Marlene Pinnock, Grandmother Assaulted on Video by California Highway Patrol Officer, Files Lawsuit Against CHP

Illustration for article titled Marlene Pinnock, Grandmother Assaulted on Video by California Highway Patrol Officer, Files Lawsuit Against CHP

Marlene Pinnock, the woman now famously-assaulted by a California Highway Patrol officer on the video seen 'round the world, now has legal representation. Her lawyer John Burriss, who once represented another famous beating victim, Rodney King, filed a suit against the CHP on July 17th, 2014 alleging police misconduct, violation of his clients civil rights, and the use of unnecessary excessive force.


Burriss said about the case, "Since Rodney King... videos have been the equalizer for vindicating citizens claims against the police. Although, in this case the CHP claim that video does not tell the entire story, it does show enough of the story to demonstrate that the officer's punching of the victim was horrific." In other headline news about the case, the suggestion by the CHP that the video doesn't encompass or present all the 'facts' in the proper context surprised exactly no one.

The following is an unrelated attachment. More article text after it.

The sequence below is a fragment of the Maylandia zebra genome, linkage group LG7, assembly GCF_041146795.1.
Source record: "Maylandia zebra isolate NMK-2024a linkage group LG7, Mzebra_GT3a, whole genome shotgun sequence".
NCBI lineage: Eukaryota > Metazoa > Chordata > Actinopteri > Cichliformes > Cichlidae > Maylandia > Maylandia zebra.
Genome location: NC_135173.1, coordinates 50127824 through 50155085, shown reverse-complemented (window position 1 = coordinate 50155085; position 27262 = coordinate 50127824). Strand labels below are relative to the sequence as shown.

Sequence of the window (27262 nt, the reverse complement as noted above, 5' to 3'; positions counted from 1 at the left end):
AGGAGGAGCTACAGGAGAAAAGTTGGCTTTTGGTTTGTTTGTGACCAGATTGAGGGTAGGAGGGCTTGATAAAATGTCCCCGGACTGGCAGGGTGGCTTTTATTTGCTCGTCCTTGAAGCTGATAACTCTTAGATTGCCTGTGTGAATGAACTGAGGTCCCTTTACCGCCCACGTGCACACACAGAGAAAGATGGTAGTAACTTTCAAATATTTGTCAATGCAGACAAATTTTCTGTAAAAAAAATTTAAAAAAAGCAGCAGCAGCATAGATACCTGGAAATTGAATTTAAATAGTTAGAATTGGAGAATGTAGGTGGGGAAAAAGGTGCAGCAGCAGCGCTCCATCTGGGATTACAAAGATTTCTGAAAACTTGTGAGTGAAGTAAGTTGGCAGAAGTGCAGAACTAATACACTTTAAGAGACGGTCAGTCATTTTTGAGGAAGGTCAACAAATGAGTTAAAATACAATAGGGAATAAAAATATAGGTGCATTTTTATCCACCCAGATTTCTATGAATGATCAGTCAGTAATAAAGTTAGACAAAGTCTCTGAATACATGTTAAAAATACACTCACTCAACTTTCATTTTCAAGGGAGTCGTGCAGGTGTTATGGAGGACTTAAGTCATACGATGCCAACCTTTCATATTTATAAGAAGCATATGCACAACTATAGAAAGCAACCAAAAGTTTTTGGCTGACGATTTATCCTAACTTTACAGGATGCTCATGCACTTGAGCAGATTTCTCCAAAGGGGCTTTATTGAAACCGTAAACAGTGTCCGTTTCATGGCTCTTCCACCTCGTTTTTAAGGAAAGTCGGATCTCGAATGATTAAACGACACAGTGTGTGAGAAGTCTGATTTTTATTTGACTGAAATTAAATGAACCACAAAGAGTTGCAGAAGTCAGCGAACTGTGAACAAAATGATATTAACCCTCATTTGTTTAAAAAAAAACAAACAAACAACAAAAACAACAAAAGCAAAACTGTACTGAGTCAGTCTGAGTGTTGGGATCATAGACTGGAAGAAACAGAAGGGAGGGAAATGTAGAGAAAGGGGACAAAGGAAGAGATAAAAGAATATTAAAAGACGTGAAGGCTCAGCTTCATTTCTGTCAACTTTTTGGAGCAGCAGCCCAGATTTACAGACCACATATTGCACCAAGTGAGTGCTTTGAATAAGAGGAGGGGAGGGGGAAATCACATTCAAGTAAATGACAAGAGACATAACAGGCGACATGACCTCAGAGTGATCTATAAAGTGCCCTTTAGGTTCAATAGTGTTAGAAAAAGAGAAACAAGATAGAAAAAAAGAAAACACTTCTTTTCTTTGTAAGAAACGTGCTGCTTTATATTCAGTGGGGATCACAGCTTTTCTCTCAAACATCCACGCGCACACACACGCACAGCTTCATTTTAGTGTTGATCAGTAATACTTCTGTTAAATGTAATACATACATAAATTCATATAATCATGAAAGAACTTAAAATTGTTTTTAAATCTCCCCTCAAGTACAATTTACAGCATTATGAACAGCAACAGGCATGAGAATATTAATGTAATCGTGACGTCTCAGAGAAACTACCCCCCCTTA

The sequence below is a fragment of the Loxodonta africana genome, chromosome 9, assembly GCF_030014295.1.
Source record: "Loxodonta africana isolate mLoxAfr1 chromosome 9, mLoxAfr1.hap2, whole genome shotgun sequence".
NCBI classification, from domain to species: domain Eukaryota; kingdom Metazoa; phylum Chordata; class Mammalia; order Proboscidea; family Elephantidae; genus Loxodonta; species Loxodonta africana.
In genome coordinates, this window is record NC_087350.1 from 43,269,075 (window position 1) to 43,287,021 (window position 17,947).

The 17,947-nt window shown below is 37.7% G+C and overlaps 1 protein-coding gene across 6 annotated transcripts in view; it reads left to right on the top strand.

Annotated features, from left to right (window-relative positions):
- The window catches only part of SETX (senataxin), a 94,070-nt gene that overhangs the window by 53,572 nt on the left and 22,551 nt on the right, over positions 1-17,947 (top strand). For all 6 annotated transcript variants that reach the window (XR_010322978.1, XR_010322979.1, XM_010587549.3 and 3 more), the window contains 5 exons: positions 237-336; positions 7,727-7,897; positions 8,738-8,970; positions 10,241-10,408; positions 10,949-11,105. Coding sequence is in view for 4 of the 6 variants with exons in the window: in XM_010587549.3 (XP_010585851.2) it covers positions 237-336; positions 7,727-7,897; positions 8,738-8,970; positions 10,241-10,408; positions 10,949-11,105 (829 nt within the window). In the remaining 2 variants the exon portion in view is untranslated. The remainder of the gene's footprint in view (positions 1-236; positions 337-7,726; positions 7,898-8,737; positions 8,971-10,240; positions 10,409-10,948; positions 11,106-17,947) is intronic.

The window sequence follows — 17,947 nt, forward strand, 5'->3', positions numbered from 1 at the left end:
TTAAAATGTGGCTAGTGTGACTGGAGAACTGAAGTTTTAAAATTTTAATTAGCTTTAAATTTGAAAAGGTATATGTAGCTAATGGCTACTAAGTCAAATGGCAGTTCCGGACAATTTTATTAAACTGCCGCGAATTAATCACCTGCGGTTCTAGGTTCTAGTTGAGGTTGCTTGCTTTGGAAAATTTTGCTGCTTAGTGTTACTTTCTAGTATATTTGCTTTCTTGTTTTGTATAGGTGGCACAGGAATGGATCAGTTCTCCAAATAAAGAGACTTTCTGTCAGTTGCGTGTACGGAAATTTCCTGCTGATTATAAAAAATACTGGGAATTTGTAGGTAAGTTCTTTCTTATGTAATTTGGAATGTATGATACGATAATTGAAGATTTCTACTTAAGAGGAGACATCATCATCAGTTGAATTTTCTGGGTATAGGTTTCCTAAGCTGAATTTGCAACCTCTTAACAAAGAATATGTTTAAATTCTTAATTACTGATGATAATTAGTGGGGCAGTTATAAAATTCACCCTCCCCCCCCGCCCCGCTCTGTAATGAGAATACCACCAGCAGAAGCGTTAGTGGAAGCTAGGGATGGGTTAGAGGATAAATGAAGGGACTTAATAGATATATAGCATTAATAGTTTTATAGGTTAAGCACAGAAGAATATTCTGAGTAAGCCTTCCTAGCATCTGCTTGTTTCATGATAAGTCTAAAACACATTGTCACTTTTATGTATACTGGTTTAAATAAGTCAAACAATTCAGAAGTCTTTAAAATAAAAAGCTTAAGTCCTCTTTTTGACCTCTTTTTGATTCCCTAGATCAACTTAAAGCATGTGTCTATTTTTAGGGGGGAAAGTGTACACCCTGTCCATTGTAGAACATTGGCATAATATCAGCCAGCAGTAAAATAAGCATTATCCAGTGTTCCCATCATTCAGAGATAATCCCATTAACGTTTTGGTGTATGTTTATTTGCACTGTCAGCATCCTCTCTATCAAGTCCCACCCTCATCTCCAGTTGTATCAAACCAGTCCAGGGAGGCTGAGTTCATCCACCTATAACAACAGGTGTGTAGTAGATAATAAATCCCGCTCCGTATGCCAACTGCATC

As expected, CHP Commissioner Joseph Farrow has already said he's 'shocked' by the video and promised an investigation. CHP officials, commenting on the incident, have stated that before the video begins the officer was attempting to peacefully restrain the victim of his brutal assault. According to them she was trying to walk right into oncoming traffic, ignored their commands, and was physically combative. Surprised was nobody at this assertion by the CHP in an obvious attempt to cover for the as-of-yet unidentified assailant officer seen in the video punching the 51-year-old homeless grandmother near a Los Angeles offramp.

In the complaint filed by Pinnock's attorney, Burriss alleges that the, "Clear intent was to beat her with such force that could have resulted in her death and is tantamount to attempted murder." His suit was filed following the highway patrol's subpoena and seizing of Pinnock's medical records from Los Angeles County and USC Medical Center, which also likely violates numerous privacy and HIPAA confidentiality laws.


Burriss insists that the officer involved should be terminated immediately, in reference to the CHP reassigning the officer to desk duty following the incident's subsequent popularity on the internet and social media sites.

This story remains one to follow, and one hopes that for once justice will be served against those who are trusted to serve and protect the public whom they so often bully and fail...

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